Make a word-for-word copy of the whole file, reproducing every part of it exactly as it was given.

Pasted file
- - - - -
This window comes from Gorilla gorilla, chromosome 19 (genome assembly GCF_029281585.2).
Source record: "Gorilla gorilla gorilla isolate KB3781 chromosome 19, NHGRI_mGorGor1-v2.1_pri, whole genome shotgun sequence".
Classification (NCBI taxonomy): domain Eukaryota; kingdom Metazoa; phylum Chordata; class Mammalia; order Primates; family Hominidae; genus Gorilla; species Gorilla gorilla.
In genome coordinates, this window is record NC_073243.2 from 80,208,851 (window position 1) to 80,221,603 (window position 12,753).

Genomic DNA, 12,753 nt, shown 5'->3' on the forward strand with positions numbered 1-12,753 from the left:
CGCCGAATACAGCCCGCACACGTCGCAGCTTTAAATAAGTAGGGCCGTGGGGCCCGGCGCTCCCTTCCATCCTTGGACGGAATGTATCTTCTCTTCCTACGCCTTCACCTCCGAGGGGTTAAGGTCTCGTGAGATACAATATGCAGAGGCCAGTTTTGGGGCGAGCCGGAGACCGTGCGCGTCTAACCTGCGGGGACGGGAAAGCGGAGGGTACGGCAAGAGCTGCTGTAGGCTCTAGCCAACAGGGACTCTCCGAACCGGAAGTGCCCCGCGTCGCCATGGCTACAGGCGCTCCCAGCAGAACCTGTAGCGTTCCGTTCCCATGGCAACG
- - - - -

This window comes from Gorilla gorilla, chromosome 19 (genome assembly GCF_029281585.2).
Source record: "Gorilla gorilla gorilla isolate KB3781 chromosome 19, NHGRI_mGorGor1-v2.1_pri, whole genome shotgun sequence".
Classification (NCBI taxonomy): domain Eukaryota; kingdom Metazoa; phylum Chordata; class Mammalia; order Primates; family Hominidae; genus Gorilla; species Gorilla gorilla.
In genome coordinates, this window is record NC_073243.2 from 80,208,851 (window position 1) to 80,221,603 (window position 12,753).

Genomic DNA, 12,753 nt, shown 5'->3' on the forward strand with positions numbered 1-12,753 from the left:
CGCCGAATACAGCCCGCACACGTCGCAGCTTTAAATAAGTAGGGCCGTGGGGCCCGGCGCTCCCTTCCATCCTTGGACGGAATGTATCTTCTCTTCCTACGCCTTCACCTCCGAGGGGTTAAGGTCTCGTGAGATACAATATGCAGAGGCCAGTTTTGGGGCGAGCCGGAGACCGTGCGCGTCTAACCTGCGGGGACGGGAAAGCGGAGGGTACGGCAAGAGCTGCTGTAGGCTCTAGCCAACAGGGACTCTCCGAACCGGAAGTGCCCCGCGTCGCCATGGCTACAGGCGCTCCCAGCAGAACCTGTAGCGTTCCGTTCCCATGGCAACG